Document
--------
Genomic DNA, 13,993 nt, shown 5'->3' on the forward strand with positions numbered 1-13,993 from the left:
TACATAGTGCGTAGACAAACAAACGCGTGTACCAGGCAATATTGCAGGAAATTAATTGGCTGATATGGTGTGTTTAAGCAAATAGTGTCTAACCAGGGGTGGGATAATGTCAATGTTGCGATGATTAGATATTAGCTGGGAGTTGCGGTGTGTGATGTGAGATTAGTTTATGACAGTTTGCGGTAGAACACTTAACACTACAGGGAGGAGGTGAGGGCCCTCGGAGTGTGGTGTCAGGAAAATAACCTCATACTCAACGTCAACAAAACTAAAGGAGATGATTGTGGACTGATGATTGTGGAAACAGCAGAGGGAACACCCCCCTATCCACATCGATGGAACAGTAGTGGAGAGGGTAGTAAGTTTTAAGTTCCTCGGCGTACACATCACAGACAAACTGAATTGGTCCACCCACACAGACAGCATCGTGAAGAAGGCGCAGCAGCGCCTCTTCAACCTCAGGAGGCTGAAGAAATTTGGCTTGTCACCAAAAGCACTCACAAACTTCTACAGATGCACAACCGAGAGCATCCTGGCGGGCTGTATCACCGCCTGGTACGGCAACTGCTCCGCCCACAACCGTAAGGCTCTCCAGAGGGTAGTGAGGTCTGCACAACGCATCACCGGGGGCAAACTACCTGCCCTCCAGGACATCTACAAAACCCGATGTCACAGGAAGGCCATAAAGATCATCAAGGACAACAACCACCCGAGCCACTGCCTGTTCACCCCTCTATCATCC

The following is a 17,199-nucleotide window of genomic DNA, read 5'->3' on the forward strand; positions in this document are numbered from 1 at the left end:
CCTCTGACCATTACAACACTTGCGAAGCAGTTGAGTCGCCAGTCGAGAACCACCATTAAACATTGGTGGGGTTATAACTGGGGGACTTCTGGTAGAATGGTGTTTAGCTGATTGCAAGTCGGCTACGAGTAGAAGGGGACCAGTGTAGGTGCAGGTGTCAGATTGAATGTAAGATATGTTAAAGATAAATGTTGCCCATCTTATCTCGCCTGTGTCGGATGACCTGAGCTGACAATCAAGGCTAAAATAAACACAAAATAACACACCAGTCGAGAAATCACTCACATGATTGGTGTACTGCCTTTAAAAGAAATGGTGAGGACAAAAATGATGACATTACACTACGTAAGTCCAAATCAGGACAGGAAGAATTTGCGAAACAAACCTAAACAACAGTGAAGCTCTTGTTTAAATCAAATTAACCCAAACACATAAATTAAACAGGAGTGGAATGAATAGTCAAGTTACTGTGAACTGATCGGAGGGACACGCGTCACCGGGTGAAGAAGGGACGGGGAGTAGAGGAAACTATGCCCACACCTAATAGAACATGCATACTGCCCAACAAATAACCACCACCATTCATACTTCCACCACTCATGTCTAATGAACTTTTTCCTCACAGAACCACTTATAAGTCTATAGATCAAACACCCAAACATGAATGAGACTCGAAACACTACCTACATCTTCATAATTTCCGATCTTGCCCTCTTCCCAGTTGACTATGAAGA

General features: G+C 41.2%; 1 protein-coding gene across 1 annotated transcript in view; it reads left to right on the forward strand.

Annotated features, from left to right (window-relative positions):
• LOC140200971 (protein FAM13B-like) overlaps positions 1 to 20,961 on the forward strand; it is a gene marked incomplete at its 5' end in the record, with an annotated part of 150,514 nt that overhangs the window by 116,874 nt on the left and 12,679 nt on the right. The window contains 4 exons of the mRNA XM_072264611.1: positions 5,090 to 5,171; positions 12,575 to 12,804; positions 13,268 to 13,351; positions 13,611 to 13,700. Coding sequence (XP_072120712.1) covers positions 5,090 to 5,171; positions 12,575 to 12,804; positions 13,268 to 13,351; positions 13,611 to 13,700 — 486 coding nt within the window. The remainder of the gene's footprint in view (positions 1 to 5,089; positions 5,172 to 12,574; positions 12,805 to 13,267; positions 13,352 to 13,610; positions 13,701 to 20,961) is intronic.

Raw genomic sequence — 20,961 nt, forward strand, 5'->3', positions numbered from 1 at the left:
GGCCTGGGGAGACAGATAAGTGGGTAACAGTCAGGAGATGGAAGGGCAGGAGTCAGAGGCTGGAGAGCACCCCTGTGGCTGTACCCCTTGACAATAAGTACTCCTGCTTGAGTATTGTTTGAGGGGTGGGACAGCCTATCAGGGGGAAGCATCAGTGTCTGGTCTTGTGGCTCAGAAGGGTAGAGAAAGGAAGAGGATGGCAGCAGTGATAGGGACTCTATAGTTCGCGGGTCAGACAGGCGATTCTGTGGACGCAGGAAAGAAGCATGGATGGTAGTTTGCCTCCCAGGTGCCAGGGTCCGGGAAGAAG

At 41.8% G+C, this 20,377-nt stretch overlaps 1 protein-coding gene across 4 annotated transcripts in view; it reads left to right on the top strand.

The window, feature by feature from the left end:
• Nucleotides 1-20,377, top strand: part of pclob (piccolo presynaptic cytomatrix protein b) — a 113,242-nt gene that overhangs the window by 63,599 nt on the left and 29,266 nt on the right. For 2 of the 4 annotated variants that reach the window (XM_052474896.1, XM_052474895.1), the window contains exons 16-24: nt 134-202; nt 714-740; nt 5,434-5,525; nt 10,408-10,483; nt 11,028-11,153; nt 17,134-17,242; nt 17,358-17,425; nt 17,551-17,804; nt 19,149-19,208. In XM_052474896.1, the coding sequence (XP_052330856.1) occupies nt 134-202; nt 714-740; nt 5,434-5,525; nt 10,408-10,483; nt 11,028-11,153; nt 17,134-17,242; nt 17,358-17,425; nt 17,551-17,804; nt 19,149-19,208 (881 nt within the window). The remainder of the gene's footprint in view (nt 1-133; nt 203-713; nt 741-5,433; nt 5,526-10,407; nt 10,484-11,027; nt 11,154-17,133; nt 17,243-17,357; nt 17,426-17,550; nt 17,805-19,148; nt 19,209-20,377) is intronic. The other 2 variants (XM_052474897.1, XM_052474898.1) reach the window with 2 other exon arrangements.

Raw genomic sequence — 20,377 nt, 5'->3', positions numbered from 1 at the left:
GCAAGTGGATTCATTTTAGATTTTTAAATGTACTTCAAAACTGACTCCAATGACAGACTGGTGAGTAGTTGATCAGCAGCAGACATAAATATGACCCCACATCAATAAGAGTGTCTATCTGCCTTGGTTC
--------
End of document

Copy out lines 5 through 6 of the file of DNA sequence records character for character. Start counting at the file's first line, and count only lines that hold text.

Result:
General features: G+C 41.2%; 1 protein-coding gene across 1 annotated transcript in view; it reads left to right on the forward strand.

Annotated features, from left to right (window-relative positions):